The Catechetical Commission plays a very crucial role in the church as it is the pulse and the very life of the church. One of the many activities of the Catechetical Ministry is to prepare our young Catholics for the reception of the Sacraments of Baptism, Eucharist, Confession, Confirmation and also spiritually prepare our children and teenagers to meet the challenges of the world. Without the dedication of the catechists in teaching and sharing the Catholic Faith, these students would not be well prepared and become strong in their faith. Therefore it is crucial that formation of catechists to enable them to properly care for their students be given priority.
The meeting discussed numerous topics related to the Catechetical Ministry at the arch/diocesan level as well as at the national level:
Chairman : Fr Nicholas Stephen (Kota Kinabalu Archdiocese)
Vice Chairman : Fr Mark Michael (Penang Diocese)
Secretary : Mr Frederick Empanga (Miri Diocese)
Vice Secretary : Ms Stephanie Ng (Kuching Archdiocese)
The outgoing Episcopal President of the Malaysia Catechetical Commission, Rt Revd Datuk Cornelius Piong of Keningau Diocese, thanked all the MCC members for their tireless service, cooperation and friendship built throughout the term, led by Fr Alvin Ho SJ. His Lordship also heartily welcomed the incoming Episcopal President, Most Revd Julian Leow and hoped that the usual close cooperation amongst the newly elected office bearers would continue. His Lordship also congratulated the newly elected office bearers and encouraged them to serve with joy.
The outgoing MCC chairman, Fr Alvin Ho SJ, thanked all the MCC members for their cooperation given to him during his tenure as the chairman and he congratulated the newly elected office bearers.
The newly elected chairman, Fr Nicholas Stephen expressed his gratitude for the trust given to him by all the MCC members to chair the Commission for the next three years; he hoped that with cooperation of all the MCC members, together they could implement all that would be planned.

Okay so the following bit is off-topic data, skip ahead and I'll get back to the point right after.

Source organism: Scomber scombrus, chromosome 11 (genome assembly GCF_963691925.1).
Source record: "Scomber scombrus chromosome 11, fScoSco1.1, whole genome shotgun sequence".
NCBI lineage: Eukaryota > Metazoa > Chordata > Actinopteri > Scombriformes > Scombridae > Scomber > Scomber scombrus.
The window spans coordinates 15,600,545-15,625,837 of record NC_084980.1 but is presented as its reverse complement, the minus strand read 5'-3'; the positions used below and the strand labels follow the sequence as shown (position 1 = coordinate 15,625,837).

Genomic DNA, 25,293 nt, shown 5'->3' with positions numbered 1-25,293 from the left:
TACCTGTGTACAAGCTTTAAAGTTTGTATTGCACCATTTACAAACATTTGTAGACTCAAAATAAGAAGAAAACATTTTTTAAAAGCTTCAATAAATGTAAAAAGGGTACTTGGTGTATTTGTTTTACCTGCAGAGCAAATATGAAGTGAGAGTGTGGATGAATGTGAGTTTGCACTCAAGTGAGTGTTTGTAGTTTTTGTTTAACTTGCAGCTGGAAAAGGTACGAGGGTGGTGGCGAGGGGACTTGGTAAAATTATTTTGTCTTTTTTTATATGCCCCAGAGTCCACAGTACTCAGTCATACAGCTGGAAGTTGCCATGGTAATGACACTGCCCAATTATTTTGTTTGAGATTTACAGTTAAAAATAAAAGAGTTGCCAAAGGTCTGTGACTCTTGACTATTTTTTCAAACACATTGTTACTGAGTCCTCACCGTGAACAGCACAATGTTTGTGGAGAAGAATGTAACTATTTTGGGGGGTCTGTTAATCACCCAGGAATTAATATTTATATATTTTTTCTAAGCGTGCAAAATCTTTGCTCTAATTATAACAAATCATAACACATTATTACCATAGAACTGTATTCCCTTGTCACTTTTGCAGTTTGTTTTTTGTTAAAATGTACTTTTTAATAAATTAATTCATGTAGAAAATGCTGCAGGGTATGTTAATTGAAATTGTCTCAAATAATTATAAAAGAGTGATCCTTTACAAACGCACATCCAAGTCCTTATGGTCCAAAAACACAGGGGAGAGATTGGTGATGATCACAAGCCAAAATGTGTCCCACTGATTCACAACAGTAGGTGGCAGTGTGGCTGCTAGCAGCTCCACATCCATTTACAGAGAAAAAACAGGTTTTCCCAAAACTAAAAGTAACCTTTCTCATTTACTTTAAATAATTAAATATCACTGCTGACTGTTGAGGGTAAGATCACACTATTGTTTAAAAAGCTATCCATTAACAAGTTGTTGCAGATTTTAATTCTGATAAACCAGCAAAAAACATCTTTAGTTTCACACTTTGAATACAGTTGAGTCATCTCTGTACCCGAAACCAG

Most Revd Julian Leow, the incoming Episcopal President, thanked the outgoing office bearers for their tireless service. His Grace emphasized on the importance of catechetical ministry in a world where faithful, especially the younger generations, are being challenged by the worldly standard and secularism. Many young people who migrated to the West Malaysia compromised their Catholic Faith due to the shallowness of their faith.
Therefore, the archbishop said that there was a dire need to have ongoing continuous catechetical formation and training for catechists. His Grace emphasized that parents have to live up to their responsibility and to play their role effectively as the first catechists of their children, instead of fully relying on the catechists in the weekly Religious Education Classes. There was also a need to publish spiritual books and share the resources on-line for the catechists and parents to refer to.
The archbishop also acknowledged and appreciated the RE catechists for their time and energy. His Grace also encouraged all the catechists to continue with the good work and to engage in catechesis more creatively and effectively.